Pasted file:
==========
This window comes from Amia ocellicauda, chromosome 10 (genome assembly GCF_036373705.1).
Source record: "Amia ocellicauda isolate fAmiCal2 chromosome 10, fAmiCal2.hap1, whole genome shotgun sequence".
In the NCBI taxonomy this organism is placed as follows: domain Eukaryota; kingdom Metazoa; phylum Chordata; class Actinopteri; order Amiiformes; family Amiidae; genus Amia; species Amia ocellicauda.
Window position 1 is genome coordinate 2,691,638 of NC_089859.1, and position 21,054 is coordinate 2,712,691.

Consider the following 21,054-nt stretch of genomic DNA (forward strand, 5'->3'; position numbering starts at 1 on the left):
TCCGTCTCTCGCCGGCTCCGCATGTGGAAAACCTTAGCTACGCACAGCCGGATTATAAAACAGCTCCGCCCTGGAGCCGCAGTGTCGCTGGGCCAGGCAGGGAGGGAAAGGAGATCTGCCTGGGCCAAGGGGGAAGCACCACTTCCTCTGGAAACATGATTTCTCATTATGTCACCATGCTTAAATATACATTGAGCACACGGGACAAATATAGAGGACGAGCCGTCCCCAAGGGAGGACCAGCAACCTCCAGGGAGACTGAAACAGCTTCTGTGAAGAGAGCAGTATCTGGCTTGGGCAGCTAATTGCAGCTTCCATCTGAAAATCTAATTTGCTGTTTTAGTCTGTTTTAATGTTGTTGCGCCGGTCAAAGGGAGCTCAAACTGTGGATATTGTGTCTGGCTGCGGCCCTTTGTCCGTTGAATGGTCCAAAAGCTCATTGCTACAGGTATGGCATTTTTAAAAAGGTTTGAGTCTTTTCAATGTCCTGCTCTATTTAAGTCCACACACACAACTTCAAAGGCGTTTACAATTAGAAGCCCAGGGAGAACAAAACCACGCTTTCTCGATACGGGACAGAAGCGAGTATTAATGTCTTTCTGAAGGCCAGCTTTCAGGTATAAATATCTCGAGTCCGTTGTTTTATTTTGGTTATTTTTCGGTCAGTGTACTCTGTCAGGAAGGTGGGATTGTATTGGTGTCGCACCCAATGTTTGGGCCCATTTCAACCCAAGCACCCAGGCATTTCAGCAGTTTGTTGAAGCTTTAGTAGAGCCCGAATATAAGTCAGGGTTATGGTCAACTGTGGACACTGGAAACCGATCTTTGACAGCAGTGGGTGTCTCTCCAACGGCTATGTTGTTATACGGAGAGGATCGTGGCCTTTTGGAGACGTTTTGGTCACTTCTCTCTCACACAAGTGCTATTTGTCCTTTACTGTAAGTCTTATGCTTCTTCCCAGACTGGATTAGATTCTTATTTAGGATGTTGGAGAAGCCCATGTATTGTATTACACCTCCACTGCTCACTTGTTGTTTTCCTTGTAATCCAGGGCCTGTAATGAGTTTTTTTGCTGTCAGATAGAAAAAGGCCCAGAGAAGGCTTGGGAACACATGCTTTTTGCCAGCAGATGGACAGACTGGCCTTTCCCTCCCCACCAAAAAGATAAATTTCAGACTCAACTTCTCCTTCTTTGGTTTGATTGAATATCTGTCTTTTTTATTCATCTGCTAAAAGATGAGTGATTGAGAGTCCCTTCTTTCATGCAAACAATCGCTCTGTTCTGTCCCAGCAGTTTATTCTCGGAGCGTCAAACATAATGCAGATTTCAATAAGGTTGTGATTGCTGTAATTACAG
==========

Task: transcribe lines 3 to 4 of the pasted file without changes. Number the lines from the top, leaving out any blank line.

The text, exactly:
In the NCBI taxonomy this organism is placed as follows: domain Eukaryota; kingdom Metazoa; phylum Chordata; class Actinopteri; order Amiiformes; family Amiidae; genus Amia; species Amia ocellicauda.
Window position 1 is genome coordinate 2,691,638 of NC_089859.1, and position 21,054 is coordinate 2,712,691.